When the Galileo probe showed up, it became clear that Europa’s ice coating was thick—but more important, the cracks, now clearly evident, meant the ice was floating, forever being fractured and re-fractured by the movement of the ocean below and the flexing of the moon itself. Neighboring Io is continually squeezed the same way, but there isn’t much water there, so the internal heating leads instead to sulfur-spewing volcanoes.
The Keck observatory in Hawaii.
None of this meant Europa had the ingredients for life: you could keep a tank of sterile water warm and churning for 4.5 billion years and at the end, all you’d have would be the same tank of sterile water. Finding evidence of the organics and salt was the key, and that has at last been provided, thanks to a set of observations by the giant Keck II telescope in Hawaii.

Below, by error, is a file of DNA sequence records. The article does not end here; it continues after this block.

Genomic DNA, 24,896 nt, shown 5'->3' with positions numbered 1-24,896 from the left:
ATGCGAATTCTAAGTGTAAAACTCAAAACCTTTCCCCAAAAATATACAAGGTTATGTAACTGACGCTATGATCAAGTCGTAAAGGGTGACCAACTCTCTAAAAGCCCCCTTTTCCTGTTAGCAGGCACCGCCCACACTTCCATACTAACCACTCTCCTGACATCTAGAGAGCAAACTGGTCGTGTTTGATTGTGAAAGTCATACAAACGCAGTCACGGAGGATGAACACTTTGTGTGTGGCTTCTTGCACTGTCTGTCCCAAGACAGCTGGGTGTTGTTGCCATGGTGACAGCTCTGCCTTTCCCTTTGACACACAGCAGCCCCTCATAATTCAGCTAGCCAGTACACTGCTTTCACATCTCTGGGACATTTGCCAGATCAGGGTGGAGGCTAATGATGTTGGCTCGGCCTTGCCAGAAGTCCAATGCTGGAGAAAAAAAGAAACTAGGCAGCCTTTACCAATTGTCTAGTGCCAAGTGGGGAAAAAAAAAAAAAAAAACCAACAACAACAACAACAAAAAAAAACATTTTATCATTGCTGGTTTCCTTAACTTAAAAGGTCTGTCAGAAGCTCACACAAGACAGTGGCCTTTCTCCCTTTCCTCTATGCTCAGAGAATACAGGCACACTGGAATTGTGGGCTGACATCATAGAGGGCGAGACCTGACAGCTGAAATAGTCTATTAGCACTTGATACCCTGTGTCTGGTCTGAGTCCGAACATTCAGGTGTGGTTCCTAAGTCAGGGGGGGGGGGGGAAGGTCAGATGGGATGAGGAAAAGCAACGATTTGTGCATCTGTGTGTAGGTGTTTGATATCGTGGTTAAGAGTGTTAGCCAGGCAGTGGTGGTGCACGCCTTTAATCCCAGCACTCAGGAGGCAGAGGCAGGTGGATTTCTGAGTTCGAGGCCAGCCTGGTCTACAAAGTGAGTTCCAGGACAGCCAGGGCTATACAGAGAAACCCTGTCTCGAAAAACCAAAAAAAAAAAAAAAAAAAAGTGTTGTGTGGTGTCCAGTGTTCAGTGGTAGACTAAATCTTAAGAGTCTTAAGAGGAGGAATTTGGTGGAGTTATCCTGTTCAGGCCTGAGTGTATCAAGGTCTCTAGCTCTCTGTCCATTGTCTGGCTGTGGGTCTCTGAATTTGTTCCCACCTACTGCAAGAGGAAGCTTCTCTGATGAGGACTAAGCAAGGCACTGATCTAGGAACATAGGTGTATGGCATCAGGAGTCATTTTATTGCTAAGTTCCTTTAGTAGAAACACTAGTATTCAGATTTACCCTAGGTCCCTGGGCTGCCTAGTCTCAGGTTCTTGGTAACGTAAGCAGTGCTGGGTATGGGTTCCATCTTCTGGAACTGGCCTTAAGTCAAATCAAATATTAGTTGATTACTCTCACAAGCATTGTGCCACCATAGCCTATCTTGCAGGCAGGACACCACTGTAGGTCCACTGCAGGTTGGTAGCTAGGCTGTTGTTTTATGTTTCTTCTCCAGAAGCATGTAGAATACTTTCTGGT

There is not absolute proof of salt in Europa's waters, just speculation, based on it's magnetic field, which would not be generated by fresh water, and with other chemicals being ruled out.
Still, it’s a speculation with big implications. The fractures on the surface have always suggested that the water in the ocean is not entirely trapped by the crust, but instead bubbles up and back down, with the chemistry of the ice above and the water below commingling. It’s statistically inevitable that Europa has been bombarded by many comets during its long lifetime, and since comets are known to contain carbon-based organic compounds, the oceans would be laced with the stuff too, rounding out the recipe for biology.
When Nasa's Galileo probe visited Jupiter and Europa in
the 1990s, its electronics were vintage 1970s.
“I’m not an expert on life,” says Caltech planetary scientist Mike Brown. “But I do know that if you dip a net in the ocean here, you’re bound to pick up something.” Even if you could not get your net two miles deep into the Europan ocean, simply sampling the surface ice would tell you a lot. “You could just land on the surface, dig up a scoop, and know what the chemistry of the ocean really is,” says Brown.